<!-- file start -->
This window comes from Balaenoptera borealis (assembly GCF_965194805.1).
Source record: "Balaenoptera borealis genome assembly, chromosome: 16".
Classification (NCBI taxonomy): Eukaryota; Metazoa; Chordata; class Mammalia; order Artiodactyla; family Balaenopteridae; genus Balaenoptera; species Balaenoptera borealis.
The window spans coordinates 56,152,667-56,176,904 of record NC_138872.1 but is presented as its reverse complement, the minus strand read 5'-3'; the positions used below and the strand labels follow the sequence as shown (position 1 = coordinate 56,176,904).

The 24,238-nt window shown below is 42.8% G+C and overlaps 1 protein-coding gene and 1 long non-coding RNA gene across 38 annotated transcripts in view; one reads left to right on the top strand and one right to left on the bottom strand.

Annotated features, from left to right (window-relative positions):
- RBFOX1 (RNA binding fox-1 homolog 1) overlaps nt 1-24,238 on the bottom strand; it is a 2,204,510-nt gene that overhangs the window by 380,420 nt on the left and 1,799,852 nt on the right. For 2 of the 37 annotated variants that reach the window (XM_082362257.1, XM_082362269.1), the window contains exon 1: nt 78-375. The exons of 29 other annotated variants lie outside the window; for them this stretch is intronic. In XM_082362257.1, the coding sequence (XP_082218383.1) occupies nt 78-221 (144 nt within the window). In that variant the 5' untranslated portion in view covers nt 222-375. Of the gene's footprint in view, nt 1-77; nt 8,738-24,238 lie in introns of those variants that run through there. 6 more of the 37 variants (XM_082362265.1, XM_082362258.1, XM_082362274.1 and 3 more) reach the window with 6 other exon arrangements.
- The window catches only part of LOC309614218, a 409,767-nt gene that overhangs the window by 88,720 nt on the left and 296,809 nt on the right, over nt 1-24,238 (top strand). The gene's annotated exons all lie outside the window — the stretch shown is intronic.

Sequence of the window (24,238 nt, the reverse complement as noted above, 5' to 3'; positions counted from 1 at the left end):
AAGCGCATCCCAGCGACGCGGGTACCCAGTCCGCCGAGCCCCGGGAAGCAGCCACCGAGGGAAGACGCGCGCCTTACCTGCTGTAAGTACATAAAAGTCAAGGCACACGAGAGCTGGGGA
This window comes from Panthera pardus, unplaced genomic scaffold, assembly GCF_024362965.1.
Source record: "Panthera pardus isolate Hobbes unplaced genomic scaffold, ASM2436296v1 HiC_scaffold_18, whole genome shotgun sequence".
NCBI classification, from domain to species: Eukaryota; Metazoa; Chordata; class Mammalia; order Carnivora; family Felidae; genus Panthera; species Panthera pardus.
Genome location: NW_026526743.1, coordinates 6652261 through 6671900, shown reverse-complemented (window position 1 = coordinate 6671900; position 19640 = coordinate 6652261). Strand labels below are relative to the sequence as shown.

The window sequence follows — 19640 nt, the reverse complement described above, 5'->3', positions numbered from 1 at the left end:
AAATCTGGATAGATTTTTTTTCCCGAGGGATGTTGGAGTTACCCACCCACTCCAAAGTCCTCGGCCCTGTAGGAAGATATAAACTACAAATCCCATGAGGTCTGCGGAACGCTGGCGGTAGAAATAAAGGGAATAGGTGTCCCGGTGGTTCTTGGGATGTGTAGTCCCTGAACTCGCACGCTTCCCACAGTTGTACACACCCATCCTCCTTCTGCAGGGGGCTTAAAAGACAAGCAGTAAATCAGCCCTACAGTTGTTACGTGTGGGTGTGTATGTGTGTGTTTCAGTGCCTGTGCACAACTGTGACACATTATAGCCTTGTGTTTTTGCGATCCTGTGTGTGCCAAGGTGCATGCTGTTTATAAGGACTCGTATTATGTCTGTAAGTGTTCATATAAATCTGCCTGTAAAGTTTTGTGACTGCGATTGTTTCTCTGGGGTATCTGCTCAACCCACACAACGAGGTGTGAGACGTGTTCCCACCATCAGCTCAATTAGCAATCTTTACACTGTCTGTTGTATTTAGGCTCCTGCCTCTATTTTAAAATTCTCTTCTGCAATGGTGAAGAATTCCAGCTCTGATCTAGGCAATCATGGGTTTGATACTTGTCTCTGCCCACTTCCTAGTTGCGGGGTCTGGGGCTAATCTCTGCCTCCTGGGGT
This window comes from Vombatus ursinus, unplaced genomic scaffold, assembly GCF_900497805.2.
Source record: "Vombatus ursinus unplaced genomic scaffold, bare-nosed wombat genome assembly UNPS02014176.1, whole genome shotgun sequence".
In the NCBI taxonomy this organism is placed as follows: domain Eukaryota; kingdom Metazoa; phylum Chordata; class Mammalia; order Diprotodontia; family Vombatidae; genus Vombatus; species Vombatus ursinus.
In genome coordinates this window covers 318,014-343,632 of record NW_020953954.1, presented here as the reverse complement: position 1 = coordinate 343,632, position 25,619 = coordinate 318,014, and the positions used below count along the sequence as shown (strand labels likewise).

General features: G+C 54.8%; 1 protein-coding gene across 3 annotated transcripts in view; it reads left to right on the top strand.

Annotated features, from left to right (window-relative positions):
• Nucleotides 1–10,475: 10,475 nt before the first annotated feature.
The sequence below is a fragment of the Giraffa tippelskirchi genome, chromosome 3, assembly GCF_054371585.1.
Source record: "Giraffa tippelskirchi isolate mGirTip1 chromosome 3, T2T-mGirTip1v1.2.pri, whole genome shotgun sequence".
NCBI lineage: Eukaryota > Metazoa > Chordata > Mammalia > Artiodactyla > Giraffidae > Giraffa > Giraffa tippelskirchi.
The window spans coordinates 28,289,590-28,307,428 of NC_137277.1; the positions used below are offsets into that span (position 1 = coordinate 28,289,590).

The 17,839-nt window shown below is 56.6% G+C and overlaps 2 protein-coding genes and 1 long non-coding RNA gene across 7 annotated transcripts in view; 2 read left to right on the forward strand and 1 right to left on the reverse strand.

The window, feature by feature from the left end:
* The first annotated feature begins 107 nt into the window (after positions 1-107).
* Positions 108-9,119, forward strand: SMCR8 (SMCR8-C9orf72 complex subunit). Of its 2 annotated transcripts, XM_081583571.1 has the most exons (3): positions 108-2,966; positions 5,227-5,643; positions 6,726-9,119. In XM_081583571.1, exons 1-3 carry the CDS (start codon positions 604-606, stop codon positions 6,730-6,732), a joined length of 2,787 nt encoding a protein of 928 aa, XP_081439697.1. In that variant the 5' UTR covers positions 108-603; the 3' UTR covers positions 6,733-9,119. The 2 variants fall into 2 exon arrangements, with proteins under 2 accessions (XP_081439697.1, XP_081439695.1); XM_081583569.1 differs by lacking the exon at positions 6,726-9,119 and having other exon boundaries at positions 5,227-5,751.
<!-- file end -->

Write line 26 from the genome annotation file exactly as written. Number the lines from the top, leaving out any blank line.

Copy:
NCBI lineage: Eukaryota > Metazoa > Chordata > Mammalia > Artiodactyla > Giraffidae > Giraffa > Giraffa tippelskirchi.